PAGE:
Before a pimp outfit made him famous and ahidden camera in a senator's office made him infamous, JamesO'Keefe honed his undercover videomaking skills with a trip toCapitol Hill and a bank prank.
The gonzo style that inspired O'Keefe to dress up like a pimp toembarrass the community organizing group ACORN with a hidden-cameravideo also can be seen in "Bailout Prize Patrol," a YouTube videoO'Keefe made nearly a year earlier.
Bogus photo-ops. Phony oversized checks. Even a chicken suit.O'Keefe said he was making a "comedic farce mockumentary" when apolice officer questioned the 25-year-old conservative about one ofthe stunts depicted in "Bailout Prize Patrol."
However, the manager of a New Jersey bank branch stoppedlaughing when she realized O'Keefe and four others had duped herinto posing for a photograph with a check meant to representfederal bank bailout money.
A police investigation didn't result in criminal charges - butO'Keefe wasn't as fortunate during last month's ill-fated trip toLouisiana.
After visiting Sen. Mary Landrieu's office at a federal buildingin New Orleans, O'Keefe and three others were arrested Jan. 25 oncharges of entering federal property under false pretenses for thepurpose of committing a felony. The four are accused of trying totamper with the Louisiana Democrat's phones, which O'Keefe hasdenied.
O'Keefe has said he was investigating complaints thatconstituents calling Landrieu's office couldn't get through tocriticize her support of a health care reform bill. He called theepisode a "huge misunderstanding" and defended his tactics,saying investigative reporters have been using hidden cameras foryears.
"I really did not think we broke any laws," O'Keefe saidduring an interview Monday on Sean Hannity's Fox News show.
In "Bailout Prize Patrol," which was posted on the Web inFebruary 2009, O'Keefe's tactics mirror those he used in Landrieu'soffice. It shows the video's makers meeting with Sen. Olympia Snowelast year in her Capitol Hill office and asking the MaineRepublican to sign an oversized check payable to Amtrak worth $1billion.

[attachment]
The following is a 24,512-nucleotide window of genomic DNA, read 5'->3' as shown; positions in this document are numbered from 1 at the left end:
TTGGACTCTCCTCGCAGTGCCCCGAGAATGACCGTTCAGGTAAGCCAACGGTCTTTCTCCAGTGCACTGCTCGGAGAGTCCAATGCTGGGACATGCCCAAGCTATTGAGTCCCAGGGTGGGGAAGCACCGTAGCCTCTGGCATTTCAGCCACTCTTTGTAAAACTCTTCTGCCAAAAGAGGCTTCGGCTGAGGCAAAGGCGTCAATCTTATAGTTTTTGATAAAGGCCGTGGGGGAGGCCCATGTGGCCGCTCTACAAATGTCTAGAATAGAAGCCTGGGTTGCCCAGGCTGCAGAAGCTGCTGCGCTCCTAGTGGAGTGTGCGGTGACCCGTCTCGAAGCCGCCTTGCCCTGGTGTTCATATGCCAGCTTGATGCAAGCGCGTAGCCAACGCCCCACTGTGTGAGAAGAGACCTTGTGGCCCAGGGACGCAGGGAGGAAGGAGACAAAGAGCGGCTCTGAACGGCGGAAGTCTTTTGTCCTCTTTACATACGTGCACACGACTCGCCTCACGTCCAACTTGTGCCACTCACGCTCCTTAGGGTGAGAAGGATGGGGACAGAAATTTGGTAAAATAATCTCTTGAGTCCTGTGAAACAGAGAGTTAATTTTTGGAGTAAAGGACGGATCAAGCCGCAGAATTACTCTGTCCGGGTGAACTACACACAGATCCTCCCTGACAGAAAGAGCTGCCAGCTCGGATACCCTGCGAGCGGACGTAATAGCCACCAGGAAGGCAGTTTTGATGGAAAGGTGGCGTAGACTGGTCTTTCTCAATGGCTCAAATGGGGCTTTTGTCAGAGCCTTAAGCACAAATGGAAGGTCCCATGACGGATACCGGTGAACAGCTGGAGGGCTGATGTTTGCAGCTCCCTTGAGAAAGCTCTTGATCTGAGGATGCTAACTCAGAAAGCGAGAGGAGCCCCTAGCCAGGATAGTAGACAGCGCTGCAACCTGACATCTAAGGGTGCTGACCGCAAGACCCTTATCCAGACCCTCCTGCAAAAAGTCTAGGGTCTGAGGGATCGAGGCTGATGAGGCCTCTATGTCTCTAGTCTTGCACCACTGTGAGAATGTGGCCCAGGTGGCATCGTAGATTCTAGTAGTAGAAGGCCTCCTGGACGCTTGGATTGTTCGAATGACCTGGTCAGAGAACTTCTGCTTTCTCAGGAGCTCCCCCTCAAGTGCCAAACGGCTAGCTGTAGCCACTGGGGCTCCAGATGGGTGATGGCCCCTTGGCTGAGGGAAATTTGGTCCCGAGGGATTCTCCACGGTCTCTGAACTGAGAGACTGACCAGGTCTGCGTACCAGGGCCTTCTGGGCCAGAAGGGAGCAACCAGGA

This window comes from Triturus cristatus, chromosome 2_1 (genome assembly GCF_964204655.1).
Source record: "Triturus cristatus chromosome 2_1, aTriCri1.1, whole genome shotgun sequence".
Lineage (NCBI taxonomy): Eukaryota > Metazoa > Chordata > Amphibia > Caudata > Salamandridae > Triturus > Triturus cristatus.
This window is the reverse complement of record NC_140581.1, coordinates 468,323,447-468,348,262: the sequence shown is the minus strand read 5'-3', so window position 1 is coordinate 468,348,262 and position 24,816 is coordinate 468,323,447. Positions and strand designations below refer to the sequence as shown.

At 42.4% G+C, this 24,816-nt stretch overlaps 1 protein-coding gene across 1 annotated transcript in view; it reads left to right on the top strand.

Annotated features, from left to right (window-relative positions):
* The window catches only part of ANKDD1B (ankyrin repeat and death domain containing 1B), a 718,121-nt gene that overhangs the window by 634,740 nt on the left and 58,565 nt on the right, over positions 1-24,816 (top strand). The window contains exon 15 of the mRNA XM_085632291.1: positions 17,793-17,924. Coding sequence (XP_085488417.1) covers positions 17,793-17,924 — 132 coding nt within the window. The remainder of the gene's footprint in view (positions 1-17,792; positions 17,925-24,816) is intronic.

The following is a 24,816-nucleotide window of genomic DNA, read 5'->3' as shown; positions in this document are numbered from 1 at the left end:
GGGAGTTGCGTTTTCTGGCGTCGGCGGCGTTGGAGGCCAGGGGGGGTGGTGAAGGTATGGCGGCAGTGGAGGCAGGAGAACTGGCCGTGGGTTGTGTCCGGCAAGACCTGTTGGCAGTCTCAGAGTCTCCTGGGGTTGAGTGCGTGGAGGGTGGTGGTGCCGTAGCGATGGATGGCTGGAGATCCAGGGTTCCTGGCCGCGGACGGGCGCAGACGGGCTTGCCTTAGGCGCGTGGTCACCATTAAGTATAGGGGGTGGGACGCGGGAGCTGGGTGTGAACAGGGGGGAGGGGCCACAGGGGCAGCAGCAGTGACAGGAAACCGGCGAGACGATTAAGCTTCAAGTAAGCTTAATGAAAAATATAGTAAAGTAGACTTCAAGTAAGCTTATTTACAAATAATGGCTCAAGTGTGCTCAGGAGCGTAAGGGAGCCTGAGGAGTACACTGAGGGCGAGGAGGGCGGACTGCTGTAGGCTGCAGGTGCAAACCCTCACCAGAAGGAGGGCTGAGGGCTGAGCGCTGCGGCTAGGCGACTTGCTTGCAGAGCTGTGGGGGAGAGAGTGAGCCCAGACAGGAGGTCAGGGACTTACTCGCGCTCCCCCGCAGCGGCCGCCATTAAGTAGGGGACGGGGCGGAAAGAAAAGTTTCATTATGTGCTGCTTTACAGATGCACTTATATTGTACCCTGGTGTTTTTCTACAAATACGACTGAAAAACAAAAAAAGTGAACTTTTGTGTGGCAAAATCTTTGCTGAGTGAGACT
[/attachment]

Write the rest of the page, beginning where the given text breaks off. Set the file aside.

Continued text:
"It's for the $1 billion for the new stimulus package, onbehalf of the taxpayers," an off-camera voice told Snowe.
"I'm a good supporter of Amtrak," Snowe responded.
Snowe met with the videomakers believing they were students fromBates College in Lewiston, Maine, and the senator didn't know shewas being taped, said John Gentzel, Snowe's spokesman.
No one in Snowe's office ever complained about the visit.However, federal authorities say O'Keefe's actions at Landrieu'soffice crossed a line, regardless of his motives.
An FBI agent's account of the incident says O'Keefe used hiscell phone to try to capture video of two other men who posed astelephone repairmen and asked to see the phones at Landrieu'soffice. One of the fake repairmen grabbed a phone handset to"manipulate" it, the agent wrote.
One of the phony repairmen also had a tiny camera hidden in hishelmet.
Also arrested were Robert Flanagan of New Orleans, Joseph Baselof Minnesota and Stan Dai of the Washington, D.C., area, all 24.
O'Keefe makes a noteworthy appearance on camera in "BailoutPrize Patrol," when he and others present a phony check to themanager of a Valley National Bank branch in Wayne Township, N.J.The bank borrowed about $300 million from the Treasury Departmentlast year.
The manager told police that O'Keefe and four others entered thebank on Feb. 2, 2009, identified themselves as students from nearbyWilliam Paterson University and asked her to pose with an oversizedcheck for a $5,000 donation to an animal shelter.
Outside the bank, they handed her a different check "for $300million from the taxpayers of the United States to Valley NationalBank," according to a police report. The video shows somebodydressed in a chicken suit snatch the check and run away.
"Don't like your nest egg being taken away?" a voiceover onthe video asks.
One of O'Keefe's cohorts on the video says their cameraman,identified in the police report as 22-year-old Roger C. Masi, wasdetained by police after the bank complained. But the investigationdidn't result in any criminal charges.
"James (O'Keefe) acknowledged that he hired the fourindividuals to make a 'comedic farce mockumentary' on the bankbailouts," the police report states. "James denied deceiving themanager."
"Bailout Prize Patrol" also shows young men throwing fakemoney at Treasury Secretary Tim Geithner, and an exchange with Sen.Chuck Schumer, D-N.Y.
"Rudeness won't get you anywhere, guys," Schumer said.
"Neither will you stealing the taxpayers' money, sir," anoff-camera voice responds.Copyright © 2014, The Baltimore Sun